849P - Sunitinib rechallange in metastatic renal cell carcinoma patients

Date 29 September 2012
Event ESMO Congress 2012
Session Poster presentation I
Topics Anticancer agents
Renal Cell Cancer
Biological therapy
Presenter Krisztian Nagyivanyi
Authors K. Nagyivanyi1, K. Biro2, F. Gyergyay2, Z. Küronya2, H. Nemeth2, L. Geczi2
  • 1Chemotherapy C, National Institute of Oncology, 1122 - Budapest/HU
  • 2Chemotherapy C And Clinical Pharmacology, National Institute of Oncology, 1122 - Budapest/HU



Sunitinib is an active agent in the first line treatment of metastatic clear cell kidney cancer, based on the result of a global phase III study. However, complete remission is rarely seen and multiply sequential therapies are used in this patient population. Since options in third line setting are limited, we assessed the clinical activity of sunitinib rechallenge after failure on other therapies.


323 kidney cancer patients were treated with sunitinib from November 2005 to January 2012 in our department. Retrospective data were collected for those 9 patients who we rechallenged with sunitinib failing to at least two previous therapies, including sunitinib. Patient characteristics, objective response based on RECIST criteria and progression-free survival (PFS) were analysed. Tumor assessment was performed every 2nd cycle of sunitinib or every 3 months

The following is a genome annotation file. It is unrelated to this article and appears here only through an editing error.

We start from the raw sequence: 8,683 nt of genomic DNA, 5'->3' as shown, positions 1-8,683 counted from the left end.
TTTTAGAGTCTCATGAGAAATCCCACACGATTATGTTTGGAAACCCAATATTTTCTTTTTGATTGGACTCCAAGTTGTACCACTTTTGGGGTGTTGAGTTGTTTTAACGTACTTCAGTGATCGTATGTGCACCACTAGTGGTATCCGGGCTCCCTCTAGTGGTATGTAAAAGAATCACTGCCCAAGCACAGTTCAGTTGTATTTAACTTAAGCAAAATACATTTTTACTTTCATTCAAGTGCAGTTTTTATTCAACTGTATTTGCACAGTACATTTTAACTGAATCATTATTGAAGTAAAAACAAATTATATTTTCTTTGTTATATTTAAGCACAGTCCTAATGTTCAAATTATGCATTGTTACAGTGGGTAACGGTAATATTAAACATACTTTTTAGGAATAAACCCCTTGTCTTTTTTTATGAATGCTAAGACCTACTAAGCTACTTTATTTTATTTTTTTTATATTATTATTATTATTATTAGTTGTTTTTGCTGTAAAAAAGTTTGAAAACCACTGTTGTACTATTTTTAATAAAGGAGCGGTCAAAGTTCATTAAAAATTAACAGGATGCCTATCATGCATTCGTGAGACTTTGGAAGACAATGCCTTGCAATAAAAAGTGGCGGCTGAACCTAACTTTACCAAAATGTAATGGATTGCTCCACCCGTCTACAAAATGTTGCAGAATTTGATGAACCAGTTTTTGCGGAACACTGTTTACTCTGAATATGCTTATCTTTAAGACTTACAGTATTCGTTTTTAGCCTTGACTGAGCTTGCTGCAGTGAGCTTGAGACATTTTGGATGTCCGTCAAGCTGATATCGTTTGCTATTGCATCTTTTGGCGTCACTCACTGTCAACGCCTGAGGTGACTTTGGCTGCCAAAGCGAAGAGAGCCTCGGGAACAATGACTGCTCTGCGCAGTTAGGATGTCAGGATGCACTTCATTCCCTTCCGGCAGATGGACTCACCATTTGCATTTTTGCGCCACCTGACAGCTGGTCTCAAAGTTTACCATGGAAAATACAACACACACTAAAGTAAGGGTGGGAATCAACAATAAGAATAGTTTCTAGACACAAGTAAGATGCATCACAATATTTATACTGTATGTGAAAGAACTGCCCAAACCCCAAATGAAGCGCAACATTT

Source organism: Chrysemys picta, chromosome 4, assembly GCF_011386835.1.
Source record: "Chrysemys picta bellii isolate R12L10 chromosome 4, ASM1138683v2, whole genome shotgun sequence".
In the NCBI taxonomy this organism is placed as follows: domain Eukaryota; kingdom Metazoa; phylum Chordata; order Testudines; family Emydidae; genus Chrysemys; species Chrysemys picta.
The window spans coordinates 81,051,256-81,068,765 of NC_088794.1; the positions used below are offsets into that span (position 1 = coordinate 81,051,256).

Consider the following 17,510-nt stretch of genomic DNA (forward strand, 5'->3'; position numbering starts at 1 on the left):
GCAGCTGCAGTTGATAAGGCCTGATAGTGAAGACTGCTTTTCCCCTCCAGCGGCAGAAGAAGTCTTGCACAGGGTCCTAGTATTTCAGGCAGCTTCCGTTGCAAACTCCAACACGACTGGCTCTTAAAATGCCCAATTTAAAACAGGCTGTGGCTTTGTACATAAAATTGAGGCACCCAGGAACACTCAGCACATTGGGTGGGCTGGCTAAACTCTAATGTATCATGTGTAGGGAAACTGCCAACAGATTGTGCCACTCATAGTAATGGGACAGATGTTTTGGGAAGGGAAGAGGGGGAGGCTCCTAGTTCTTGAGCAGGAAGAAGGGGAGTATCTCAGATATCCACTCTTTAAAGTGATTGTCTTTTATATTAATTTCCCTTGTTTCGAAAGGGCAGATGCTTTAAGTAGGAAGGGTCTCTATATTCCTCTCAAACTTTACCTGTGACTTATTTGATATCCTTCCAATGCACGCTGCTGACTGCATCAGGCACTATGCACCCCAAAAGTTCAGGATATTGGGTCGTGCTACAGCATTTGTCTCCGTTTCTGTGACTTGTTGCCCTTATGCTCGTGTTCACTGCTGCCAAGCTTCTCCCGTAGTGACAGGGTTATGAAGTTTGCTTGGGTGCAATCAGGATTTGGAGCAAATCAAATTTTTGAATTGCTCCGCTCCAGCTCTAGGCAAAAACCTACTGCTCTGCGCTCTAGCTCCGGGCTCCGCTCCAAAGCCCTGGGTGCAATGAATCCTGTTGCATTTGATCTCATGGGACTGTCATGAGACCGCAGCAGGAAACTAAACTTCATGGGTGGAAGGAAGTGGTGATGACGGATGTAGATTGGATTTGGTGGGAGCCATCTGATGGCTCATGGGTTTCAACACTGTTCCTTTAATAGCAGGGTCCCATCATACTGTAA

Data of 8 men and 1 woman of median age (at sunitinib challenge 59 years, at sunitinib rechallenge 63 years) with metastatic clear cell cancer of the kidney were analysed. All patients had nephrectomy prior treatment. Initial treatment with sunitinib was associated with a median progression free survival (PFS) of 13,7 months. Objective response was partial remissions (PR) as best response. At the time of re-exposure patients again showed clinical benefit which was associated with a median PFS of 6,8 months and consisted of 1 (11%) PR and 5 (55%) disease stabilizations. PD was seen in 3 (33%) patients.


In sunitinib-responsive patients, re-challenge with sunitinib has been successful and was well tolerated either after an other TKI or mTOR inhibitor and it seems to be a valid option as a third line treatment.


All authors have declared no conflicts of interest.